In March, we wrote about Justice Antonin Scalia’s three majority opinions in substantive antitrust cases. Notably, Scalia also authored three dissenting opinions in substantive antitrust cases, in rapid-fire succession in 1991, ’92 and ’93. In the majority opinions, Scalia seized upon alternative, innocuous explanations for alleged anticompetitive conduct, even when an anticompetitive motive was equally if not more plausible, and in two cases reversed jury verdicts for plaintiffs. In the dissents, Scalia’s skepticism regarding the antitrust laws is even more evident: Scalia does not attempt to explain away what some (including two juries) characterized as anticompetitive conduct, as in the majority opinions; rather, he recognized and accepted plaintiffs’ characterizations of defendants’ conduct (as required by the posture of the cases), but concluded that even so, plaintiffs could not find a remedy in the antitrust laws. Furthermore, in each dissent, he also would have had the court reverse the U.S. Court of Appeals for the Ninth Circuit and affirm the particular California federal district court in the case, and grant judgment for defendants on the pleadings or on summary judgment.

Summit Health v. Pinhas, 500 U.S. 322 (1991), involved allegations of a conspiracy in violation of Sherman Antitrust Act Section 1, stemming from a hospital’s peer review and termination of staff privileges of Dr. Simon Pinhas at a Los Angeles hospital. “Prior to 1986, most eye surgeries in Los Angeles were performed by a primary surgeon with the assistance of a second surgeon,” increasing the cost of the surgery, the opinion said. Medicare announced that it would no longer reimburse the services of assistant surgeons, and thereafter, many hospitals abandoned the assistant surgeon requirement.

Pinhas requested that Midway Hospital Center also abandon the requirement. Midway refused, and because of Medicare’s refusal to reimburse, Pinhas faced an additional $60,000 per year expenses. Thus, Midway offered Pinhas a sham contract (for services he would never actually render) worth $60,000 per year. Pinhas refused. Thereafter, Midway and others instituted peer review of Pinhas and ultimately terminated his medical staff privileges. Midway also planned to disseminate the peer review report to all hospitals that Pinhas had staff privileges or might seek them.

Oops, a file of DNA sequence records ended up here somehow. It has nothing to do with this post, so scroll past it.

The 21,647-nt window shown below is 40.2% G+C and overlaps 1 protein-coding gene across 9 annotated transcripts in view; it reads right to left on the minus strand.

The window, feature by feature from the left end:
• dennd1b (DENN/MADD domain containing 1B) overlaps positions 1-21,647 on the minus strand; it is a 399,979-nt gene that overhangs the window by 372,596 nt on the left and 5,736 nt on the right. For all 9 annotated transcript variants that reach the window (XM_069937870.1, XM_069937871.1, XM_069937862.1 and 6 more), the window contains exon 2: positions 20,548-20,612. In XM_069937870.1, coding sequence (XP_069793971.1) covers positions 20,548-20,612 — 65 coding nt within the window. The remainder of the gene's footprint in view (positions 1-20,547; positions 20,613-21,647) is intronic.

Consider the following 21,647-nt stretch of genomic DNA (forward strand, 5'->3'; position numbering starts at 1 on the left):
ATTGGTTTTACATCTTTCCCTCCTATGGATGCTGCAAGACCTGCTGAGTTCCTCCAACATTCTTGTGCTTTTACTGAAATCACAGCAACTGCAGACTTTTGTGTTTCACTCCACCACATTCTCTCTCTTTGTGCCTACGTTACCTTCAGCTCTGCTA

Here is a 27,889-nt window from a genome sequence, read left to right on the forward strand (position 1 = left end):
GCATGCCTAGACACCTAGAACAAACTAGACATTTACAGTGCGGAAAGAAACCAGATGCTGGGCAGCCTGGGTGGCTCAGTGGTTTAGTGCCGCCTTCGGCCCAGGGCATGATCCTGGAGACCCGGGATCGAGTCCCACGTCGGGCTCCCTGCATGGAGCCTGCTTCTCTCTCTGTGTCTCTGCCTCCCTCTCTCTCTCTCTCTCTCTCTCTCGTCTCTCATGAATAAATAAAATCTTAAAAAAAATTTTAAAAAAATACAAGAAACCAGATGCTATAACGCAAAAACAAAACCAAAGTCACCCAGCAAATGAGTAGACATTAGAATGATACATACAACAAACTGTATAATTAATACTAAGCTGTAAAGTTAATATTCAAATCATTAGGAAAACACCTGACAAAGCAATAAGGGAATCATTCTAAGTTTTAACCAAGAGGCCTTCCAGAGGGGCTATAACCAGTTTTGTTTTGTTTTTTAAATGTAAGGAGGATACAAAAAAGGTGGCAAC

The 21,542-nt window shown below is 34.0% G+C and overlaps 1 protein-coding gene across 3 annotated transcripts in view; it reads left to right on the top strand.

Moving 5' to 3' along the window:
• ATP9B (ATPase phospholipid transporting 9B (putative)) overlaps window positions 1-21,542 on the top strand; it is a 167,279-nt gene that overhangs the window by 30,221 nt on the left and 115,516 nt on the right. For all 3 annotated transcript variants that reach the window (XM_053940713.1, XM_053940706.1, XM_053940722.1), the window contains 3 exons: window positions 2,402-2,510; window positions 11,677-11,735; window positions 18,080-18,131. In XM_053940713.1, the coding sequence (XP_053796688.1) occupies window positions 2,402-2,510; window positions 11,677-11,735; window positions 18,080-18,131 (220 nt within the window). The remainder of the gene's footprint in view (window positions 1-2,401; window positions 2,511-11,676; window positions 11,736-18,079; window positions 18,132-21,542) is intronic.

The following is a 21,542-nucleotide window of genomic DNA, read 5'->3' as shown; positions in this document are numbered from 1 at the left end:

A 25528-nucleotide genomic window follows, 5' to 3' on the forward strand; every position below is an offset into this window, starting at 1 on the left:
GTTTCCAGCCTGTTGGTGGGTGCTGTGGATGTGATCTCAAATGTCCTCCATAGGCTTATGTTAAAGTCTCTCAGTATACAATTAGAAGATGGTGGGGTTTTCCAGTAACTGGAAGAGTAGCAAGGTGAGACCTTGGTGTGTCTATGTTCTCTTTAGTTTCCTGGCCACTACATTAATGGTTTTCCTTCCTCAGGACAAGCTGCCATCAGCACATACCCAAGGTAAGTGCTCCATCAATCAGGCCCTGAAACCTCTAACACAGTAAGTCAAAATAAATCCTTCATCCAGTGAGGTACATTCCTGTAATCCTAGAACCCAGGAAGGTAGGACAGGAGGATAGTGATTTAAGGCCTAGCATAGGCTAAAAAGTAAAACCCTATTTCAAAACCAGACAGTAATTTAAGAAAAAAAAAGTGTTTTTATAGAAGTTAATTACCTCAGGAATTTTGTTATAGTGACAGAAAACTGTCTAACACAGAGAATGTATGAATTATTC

Did the alleged conspiracy in the Los Angeles hospital market sufficiently affect interstate commerce such that antitrust jurisdiction existed? The U.S. District Court for the Central District of California dismissed the complaint on the ground that interstate commerce could not be affected by the removal of a single doctor from a hospital’s medical staff. The Ninth Circuit reversed, holding that Pinhas “need not … make the more particularized showing of the effect on interstate commerce caused by the alleged conspiracy to keep him from working” but rather “he need only prove that peer review proceedings have an effect on interstate commerce, a fact that can hardly be disputed.”

The U.S. Supreme Court ultimately affirmed the Ninth Circuit, observing that the alleged impact on interstate commerce may be indirect and fortuitous, and holding that the focus of the courts’ inquiries should not be on Pinhas’ practice, but rather the potential effect of Midway’s conduct on other participants and entrants into the relevant market, if left unchecked.

Scalia dissented, lamenting the shift in the Supreme Court’s position on the necessary effect on interstate commerce to state a claim under the federal antitrust laws. Until McLain v. Real Estate Board of New Orleans, 444 U.S. 232 (1980), the question would have been “whether the restraint at issue, if successful, would have a substantial effect on interstate commercial activity”; thereafter, the inquiry focused on whether the defendants’ activities alleged to have been “infected” by a conspiracy or restraint have a substantial effect on interstate commerce. Scalia noted that the court’s decision in Pinhas took the law even further astray, by holding that “to determine Sherman Act jurisdiction it looks neither to the effect on commerce of the restraint, nor to the effect on commerce of the defendant’s infected activity, but rather … to the effect on commerce of the activity from which the plaintiff has been excluded.” In Scalia’s view, the proper question was whether the peer review and termination of Pinhas would have a substantial impact on interstate commerce (the answer being a self-evident “no”). Instead, in Scalia’s view, the court improperly permitted the application of antitrust laws to facts that more clearly stated a claim for only a business tort.